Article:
A 1973 profile in Drag magazine, for example, prominently displays a copy of a nineteenth-century tintype of Harriet Huestis Jackson, which the author found "among a collection of family photos."1 The author describes Harriet as "an unsung heroine," "who lived a quiet existence as a mother and wife on a modest farm in New Brunswick [Canada]."2 The profile's text clings to the margins to make room for Jackson's long, oval face, bust covered in a dark outfit, and hands. She covers most of the page, braids on either side of her middle part adorned with what could be ribbons, gathered in back, maybe to make room for and keep the focus on her plush beard. Her mustache is neatly trimmed, almost a feathered curly bracket setting off her upper lip. "But it would be facile," the author writes, "to imagine her personal narrative was an untroubled one. The work-worn hands are eloquent testimony to a life of physical hardship . . . "3 Theorizing Black gay life, Jafari Allen insists on "the unthought facileness of our common articulation of naïve (and/to) optimist and the converse assumption of sophisticated pessimism . . . There is so much more to consider beyond pessimism or optimism."4 And so, inspired by Allen, and without the kind of facile perspective that imagines a world from either/ors, is it possible to imagine that Harriet styled her beard with care (with wax, proudly? with oil, slowly, sumptuously?) even on days when it wasn't for a portrait, even if there were also other kinds of days?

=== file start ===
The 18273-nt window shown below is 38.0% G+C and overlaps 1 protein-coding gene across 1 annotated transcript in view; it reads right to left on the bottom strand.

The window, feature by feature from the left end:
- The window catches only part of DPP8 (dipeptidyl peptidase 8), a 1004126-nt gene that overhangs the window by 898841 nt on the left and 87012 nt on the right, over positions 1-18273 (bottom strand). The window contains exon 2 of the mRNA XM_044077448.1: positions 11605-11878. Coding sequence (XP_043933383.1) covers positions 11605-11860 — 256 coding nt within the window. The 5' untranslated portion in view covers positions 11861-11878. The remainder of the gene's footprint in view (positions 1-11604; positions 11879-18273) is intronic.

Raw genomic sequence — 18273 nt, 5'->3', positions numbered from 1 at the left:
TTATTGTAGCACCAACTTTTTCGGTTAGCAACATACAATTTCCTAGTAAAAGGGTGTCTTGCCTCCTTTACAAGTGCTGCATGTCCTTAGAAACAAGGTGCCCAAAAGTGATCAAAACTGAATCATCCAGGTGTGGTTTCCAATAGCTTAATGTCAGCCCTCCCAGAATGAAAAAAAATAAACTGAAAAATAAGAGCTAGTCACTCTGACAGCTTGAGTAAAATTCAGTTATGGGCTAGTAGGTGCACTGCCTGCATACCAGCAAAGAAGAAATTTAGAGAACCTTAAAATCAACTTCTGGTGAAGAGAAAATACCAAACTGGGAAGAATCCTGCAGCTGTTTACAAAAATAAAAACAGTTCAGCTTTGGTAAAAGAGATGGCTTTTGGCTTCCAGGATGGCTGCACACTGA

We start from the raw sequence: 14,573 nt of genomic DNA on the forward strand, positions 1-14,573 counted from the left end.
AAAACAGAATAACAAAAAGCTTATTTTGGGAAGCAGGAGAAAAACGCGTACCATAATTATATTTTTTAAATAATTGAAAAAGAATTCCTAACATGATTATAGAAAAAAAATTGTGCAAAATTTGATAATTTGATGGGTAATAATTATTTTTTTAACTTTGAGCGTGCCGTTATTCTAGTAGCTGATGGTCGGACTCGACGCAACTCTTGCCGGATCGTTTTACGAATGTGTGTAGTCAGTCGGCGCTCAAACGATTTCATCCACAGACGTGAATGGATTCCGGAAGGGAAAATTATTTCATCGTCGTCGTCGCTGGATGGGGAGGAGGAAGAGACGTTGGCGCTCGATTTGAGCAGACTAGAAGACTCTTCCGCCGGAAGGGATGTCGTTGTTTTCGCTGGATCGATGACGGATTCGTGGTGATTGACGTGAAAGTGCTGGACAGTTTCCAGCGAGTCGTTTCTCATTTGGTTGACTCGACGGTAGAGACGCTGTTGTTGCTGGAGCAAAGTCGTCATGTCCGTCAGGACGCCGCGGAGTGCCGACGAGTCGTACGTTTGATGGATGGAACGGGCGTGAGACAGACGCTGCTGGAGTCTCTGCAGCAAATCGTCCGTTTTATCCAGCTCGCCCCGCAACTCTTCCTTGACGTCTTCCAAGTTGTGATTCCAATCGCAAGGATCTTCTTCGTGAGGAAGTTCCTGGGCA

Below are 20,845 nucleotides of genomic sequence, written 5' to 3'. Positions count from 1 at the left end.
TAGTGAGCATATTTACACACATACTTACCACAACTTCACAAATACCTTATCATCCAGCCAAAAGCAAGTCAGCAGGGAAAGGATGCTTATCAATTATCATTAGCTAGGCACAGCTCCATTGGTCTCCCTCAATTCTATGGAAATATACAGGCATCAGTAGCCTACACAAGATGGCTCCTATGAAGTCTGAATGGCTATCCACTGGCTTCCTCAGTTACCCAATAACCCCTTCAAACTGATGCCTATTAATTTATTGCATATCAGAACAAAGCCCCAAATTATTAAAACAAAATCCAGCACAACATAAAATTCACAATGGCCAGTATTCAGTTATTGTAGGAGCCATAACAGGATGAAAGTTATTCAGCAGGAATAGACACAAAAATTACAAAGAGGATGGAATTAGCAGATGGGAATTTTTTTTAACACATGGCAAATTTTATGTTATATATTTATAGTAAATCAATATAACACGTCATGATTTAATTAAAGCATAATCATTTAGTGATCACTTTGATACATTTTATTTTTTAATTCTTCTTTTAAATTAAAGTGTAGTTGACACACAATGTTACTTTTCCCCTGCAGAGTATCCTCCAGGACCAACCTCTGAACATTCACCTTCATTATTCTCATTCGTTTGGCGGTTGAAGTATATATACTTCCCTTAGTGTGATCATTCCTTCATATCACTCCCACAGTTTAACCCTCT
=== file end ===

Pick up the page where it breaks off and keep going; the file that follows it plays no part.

I also show up for drag having been raised by a seamstress, my grandma, who never trimmed her chin hair or mustache and taught me to tame my arm and leg hair with lotion. She didn't teach me to sew she wanted to, but unfortunately, I was a young grumper. She did, however, show me how to hold onto craft like a lifeline. Craft is just a word for work that has accepted a charge and a lineage. Craft is expansive enough that it can include how you style your beard, how you stitch together a look, how you contour a living from precarious conditions. Craft does not disappear the differences among where craft happens: it honors the forms of work it took to make, because it fundamentally includes its own conditions.